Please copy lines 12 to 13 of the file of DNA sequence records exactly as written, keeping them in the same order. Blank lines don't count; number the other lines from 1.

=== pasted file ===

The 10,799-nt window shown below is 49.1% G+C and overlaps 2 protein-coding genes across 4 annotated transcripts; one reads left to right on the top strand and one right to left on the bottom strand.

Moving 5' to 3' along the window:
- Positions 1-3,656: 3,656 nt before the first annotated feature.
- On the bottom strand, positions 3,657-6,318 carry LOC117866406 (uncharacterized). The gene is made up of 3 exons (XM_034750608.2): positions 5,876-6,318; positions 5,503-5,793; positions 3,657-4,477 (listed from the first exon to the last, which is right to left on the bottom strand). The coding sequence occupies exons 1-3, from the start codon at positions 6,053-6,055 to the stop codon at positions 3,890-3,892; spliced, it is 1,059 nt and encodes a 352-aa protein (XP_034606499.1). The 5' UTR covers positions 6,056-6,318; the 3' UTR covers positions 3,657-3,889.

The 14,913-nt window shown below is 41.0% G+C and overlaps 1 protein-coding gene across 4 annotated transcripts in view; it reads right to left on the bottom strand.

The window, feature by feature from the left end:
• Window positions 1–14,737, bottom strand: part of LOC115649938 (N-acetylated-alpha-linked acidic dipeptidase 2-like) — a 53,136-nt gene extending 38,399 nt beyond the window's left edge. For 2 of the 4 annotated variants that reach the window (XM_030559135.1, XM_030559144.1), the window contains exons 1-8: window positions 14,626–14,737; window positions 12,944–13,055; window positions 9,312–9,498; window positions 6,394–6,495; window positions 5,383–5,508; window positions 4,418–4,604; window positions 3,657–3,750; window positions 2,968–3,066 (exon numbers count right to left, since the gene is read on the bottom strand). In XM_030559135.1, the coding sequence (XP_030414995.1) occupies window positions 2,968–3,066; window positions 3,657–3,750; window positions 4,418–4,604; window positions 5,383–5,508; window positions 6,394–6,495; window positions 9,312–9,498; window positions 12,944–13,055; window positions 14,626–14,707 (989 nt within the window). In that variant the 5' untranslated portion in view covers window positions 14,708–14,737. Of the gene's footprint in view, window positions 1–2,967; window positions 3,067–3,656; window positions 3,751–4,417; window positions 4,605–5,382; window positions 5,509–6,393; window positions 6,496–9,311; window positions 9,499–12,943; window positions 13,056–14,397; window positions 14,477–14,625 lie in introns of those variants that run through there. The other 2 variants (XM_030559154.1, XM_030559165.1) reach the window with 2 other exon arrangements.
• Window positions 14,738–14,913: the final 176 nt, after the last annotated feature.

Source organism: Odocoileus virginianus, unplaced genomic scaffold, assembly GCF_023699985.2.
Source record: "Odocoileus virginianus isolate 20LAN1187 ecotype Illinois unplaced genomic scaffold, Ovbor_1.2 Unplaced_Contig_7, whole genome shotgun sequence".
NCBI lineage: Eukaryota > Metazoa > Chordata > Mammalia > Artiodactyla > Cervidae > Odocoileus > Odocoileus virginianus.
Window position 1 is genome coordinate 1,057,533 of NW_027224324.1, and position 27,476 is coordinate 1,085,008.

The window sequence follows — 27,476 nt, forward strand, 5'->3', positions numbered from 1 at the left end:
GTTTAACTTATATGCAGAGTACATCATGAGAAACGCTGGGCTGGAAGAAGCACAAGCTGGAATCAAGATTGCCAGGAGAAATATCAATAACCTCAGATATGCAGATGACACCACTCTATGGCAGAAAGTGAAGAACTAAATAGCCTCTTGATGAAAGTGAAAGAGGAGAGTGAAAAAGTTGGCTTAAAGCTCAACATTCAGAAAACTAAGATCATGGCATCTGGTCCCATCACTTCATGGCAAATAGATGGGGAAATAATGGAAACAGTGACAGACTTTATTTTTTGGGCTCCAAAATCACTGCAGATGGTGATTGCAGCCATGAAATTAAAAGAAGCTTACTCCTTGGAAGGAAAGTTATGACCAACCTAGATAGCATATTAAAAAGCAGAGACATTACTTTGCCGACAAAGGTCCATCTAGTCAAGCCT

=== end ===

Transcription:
Window position 1 is genome coordinate 1,057,533 of NW_027224324.1, and position 27,476 is coordinate 1,085,008.

The window sequence follows — 27,476 nt, forward strand, 5'->3', positions numbered from 1 at the left end: